Amon Simutowe of Zambia has earned the coveted title of Grandmaster. This accomplishment is a marvel for a number of reasons, but suffice it to say, it was a long time coming. As a schoolboy, Simutowe was known as “pawn” but ended up becoming an African giant as his talent was revealed.
By the time other players were able to adjust, Simutowe had begun his rampage on African competition winning national and continental championships by large scores. He then practiced his craft on international competition making an immediate impact at the 2000 World Junior placing joint 2nd out of a #42 ranking. Soon Simutowe’s rating shot up from 2240 to 2470 and there was thought that he would secure his last GM norm rather quickly.
Simutowe hit a rough period in his first visit to the U.S. and his rating tumbled. During a reflective period, Simutowe decided that a path to personal success may be secured if he focused on his academics. He received an academic scholarship from the University of Texas at Dallas (USA) and played four years for the university team helping them win two national titles. This may have been a good environment since he was able to continue playing chess while studying finance and economics.
“I am not going to play you because it’s unfair to play two Grandmasters in a row with black pieces.”
~GM Anatoly Lein’s remarks when paired with IM Amon Simutowe at 2007 Chicago Open.
After a successful academic stint and graduating with honors, he set upon his mission to earn his 3rd norm. In a May 28th interview with The Chess Drum’s Daaim Shabazz, he stated his intention. “The most important decision for me was to decide that I would put in the next six months to get the norm done,” he stated. One turning point may have been the 2007 Chicago Open where he played inspiring chess. That tournament ended in a humourous, but rather prophetic story.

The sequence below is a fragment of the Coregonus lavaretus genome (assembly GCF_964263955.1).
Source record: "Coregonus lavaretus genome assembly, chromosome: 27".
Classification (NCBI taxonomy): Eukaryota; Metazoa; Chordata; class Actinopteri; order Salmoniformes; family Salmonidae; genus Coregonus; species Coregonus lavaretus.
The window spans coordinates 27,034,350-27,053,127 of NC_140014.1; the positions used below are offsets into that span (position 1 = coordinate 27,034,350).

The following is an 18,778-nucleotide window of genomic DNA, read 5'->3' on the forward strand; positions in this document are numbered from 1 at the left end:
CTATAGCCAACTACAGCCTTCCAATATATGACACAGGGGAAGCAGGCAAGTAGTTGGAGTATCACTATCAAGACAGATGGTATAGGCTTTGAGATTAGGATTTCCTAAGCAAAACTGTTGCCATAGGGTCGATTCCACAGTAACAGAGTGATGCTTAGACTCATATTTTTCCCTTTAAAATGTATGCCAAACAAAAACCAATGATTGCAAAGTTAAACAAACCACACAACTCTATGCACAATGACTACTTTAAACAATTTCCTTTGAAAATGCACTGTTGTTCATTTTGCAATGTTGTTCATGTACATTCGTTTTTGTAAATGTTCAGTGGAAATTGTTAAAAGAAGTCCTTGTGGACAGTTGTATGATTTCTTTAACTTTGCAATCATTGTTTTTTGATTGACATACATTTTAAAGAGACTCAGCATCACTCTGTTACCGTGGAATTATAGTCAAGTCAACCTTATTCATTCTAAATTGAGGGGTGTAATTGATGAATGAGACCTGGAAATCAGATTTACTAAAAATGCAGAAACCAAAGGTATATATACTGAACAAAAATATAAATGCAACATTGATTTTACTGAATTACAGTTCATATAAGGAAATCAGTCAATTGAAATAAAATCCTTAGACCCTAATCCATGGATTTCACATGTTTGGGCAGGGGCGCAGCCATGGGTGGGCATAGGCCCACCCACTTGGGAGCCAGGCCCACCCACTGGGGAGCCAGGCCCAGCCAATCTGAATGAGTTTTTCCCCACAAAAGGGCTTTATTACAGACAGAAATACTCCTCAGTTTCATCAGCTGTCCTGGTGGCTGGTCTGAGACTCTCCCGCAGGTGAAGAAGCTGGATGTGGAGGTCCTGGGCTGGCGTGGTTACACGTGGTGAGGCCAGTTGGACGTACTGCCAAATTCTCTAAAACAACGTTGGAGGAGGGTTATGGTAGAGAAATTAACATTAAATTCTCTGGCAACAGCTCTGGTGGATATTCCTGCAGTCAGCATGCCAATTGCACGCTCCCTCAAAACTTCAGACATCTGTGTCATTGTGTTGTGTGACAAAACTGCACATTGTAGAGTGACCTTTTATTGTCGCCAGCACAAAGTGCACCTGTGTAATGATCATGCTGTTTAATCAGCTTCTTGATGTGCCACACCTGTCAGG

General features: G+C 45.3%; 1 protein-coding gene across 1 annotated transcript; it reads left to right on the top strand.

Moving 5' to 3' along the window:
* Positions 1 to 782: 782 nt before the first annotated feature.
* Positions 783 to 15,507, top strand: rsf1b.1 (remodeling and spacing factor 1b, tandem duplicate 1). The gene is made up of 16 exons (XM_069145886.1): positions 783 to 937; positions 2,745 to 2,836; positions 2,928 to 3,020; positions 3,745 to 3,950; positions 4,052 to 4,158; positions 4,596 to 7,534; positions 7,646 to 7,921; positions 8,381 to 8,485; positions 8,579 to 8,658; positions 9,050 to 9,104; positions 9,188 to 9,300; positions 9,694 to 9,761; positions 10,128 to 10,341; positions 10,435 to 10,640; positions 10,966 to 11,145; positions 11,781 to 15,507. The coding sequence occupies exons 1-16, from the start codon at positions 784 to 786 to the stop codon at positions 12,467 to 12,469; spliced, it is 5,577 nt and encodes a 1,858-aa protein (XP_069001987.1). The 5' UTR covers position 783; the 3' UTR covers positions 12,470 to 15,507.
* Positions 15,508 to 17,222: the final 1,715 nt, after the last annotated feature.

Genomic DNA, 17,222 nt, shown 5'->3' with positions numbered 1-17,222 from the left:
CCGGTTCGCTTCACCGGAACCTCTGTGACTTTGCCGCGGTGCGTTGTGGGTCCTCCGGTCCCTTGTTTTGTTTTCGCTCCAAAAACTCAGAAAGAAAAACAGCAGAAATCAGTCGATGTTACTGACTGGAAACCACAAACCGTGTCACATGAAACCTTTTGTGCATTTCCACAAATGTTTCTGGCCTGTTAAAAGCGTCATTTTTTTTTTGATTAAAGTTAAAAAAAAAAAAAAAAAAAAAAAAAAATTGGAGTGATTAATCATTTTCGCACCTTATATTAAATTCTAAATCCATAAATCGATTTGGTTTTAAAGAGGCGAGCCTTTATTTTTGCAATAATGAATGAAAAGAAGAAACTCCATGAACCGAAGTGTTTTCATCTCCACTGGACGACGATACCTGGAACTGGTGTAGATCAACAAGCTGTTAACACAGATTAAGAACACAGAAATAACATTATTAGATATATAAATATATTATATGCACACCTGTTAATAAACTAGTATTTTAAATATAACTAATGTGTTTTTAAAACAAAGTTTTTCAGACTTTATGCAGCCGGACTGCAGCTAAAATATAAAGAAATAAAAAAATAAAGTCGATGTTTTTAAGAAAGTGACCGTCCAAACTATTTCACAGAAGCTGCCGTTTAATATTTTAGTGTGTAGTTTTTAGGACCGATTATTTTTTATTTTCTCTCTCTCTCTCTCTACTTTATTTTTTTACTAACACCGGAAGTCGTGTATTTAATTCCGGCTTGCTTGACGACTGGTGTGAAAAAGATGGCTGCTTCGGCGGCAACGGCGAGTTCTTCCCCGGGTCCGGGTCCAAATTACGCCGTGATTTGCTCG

GM Anatoly Lein forfeited his last-round game with Simutowe by stating, “I am not going to play you because it’s unfair to play two Grandmasters in a row with black pieces.” This story may have provided more confidence to the young Zambian.
Simutowe would play in a number of American tournaments with mixed results. However, he did score a strong result at the 2007 U.S. Open including a crushing win over Hikaru Nakamura.
Thereafter, momentum begin to build, but perhaps Simutowe was playing too often in order to properly assess his progress. After a disappointing result at the New Jersey Futurity, he admitted that he needed a break. He was invited to Trinidad for the 2007 Caribbean Chess Carnival and may have been the “getaway” trip he needed.
After placing joint first in Trinidad and spending a few days in Barbados, he then traveled to the Netherlands to play in an interesting tournament. This tournament featured several chess legends including former World Champion, Nona Gaprindashvili. He seemed to enjoy the experience, particularly playing the chess legends.
GM-elect Amon Simutowe receives his 1st place trophy at the Euwe Stimulans tourney. Photo by Ben Schulte.